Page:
NAIROBI — According to a recent declaration from Kenyan President Uhuru Kenyatta, a drought that the country has endured for several years has now reached the point of national disaster. Authorities report that approximately 2.7 million people are affected by the drought in Kenya. The drought is also affecting livestock.
Fortunately, residents in rural Urkana County and surrounding areas are weathering this most recent drought, owing their survival to foresight and technology. Several years ago, they equipped the community’s humble borehole — a narrow well drilled into the ground for water access — with solar pumping and storage tanks. Originally intended to meet the needs of 12 herders and their families in 2013, the upgrades transformed it into a lifeline for thousands of people and livestock to endure this most recent drought in Kenya.
While suffering through a severe drought in Kenya in 2013, community leaders knew the situation was critical. Their small borehole was simply not sophisticated enough to meet the needs of the area. The well was antiquated at best, as water could only be drawn by hand with a bucket and rope. This limited its usage to the immediate domestic needs of just a few families.
The Lokore Community Disaster Management Committee reached out to international NGO Veterinaires Sans Frontieres Germany (VSFG) for assistance. With VSFG’s help, a solar pump and holding tanks were installed, and the small well was transformed into an oasis. The well now supplies water kiosks and animal drinking troughs in two villages.
Currently, 625 households in two villages are using the water facility. Each household has an average of seven members and 150 livestock animals. Thanks to the upgrades, the animals now have drinking troughs in each village.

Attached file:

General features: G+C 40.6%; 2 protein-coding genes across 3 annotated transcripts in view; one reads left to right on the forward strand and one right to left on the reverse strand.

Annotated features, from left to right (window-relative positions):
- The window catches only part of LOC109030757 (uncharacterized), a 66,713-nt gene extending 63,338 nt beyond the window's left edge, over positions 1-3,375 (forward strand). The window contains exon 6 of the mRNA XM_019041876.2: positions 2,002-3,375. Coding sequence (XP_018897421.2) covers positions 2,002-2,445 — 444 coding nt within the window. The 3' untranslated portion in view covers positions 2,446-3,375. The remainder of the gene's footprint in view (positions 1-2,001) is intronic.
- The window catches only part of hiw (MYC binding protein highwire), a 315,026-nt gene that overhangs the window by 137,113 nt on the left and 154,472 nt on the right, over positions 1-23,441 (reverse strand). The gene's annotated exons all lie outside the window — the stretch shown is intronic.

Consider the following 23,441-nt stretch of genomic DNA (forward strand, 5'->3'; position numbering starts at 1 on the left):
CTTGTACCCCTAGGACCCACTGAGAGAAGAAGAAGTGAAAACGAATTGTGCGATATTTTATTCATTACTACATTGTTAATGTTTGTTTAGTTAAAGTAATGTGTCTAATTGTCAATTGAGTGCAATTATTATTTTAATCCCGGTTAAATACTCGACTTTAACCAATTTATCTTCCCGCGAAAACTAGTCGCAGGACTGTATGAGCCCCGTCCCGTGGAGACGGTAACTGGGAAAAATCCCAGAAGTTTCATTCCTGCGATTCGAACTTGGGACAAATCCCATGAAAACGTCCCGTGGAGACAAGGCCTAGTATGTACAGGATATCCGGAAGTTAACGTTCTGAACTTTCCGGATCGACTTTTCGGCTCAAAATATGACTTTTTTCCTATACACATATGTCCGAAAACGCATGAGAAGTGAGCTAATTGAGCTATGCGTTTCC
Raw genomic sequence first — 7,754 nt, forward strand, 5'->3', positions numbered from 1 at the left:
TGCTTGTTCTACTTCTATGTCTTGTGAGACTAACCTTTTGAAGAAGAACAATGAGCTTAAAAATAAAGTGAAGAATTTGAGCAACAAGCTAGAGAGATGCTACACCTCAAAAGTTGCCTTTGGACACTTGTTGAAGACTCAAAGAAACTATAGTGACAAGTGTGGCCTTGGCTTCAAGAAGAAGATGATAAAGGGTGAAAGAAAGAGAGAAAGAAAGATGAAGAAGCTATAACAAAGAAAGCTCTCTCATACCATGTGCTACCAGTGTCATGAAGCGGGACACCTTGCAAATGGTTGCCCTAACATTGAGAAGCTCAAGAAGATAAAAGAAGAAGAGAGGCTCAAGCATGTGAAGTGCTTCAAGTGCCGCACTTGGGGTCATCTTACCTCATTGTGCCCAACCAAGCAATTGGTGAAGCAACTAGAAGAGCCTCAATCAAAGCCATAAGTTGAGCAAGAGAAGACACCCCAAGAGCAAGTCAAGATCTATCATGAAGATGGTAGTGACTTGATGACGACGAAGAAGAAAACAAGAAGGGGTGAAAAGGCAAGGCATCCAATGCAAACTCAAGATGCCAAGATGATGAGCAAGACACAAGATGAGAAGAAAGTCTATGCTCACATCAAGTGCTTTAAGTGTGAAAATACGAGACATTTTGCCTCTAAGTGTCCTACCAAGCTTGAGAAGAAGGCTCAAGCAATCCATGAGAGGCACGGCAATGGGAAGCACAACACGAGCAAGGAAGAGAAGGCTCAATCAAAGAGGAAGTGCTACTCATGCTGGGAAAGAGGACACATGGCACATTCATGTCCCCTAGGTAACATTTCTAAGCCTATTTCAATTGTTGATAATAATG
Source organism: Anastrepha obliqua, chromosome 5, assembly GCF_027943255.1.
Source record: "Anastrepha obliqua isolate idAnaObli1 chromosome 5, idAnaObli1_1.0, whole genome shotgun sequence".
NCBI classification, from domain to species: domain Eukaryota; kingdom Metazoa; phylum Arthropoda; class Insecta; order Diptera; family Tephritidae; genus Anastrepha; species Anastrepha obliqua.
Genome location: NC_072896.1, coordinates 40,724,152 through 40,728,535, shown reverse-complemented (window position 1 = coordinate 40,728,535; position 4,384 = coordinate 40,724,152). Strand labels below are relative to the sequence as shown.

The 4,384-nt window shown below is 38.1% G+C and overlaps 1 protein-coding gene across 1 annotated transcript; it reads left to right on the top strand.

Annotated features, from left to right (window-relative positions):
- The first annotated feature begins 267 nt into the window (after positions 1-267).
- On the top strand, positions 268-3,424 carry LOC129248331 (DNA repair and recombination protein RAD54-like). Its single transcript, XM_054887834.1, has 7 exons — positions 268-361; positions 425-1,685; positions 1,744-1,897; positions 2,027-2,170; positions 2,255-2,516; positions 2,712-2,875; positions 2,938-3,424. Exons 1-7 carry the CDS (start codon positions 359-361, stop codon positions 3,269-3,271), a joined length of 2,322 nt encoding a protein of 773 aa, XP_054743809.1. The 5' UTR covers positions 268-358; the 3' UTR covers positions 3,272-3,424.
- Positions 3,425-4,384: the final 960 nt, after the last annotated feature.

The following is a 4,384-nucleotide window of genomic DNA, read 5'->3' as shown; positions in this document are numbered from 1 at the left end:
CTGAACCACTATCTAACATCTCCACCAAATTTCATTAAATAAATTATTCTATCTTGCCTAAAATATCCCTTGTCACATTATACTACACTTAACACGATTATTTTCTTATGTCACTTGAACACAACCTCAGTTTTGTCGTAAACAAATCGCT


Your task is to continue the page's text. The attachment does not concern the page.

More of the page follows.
The foresight of the community leaders in 2013 continues to pay dividends. Despite worsening drought-related forage conditions predicted by the U.N. Food and Agriculture Organization, the residents of Urkana County are secure for the time being. They will safely overcome the current drought in Kenya since their well is still producing.
Having a steady water source close by is a major benefit for the locals. Resident Lotit Agirai used to travel nearly 20 miles to Uganda to find water for his livestock before the improvements were made to the well. The travel was stressful for the 70-year-old patriarch, as he had to leave his six wives and 30 children behind while he searched for water for his livestock. “This has been a revolution to us,” Agirai said. “Having access to water for domestic animals closer to home is the best thing that has happened to me.”
Humans are not the only ones benefiting from easy access to clean water. Although more than 6,000 goats and sheep in other parts of Kenya died due to waterborne illnesses between December and January, the four-legged residents of Urkana County remain unscathed. Their owners report that there have been no livestock deaths since the onset of the most recent drought in Kenya in mid-2016.
– Gisele Dunn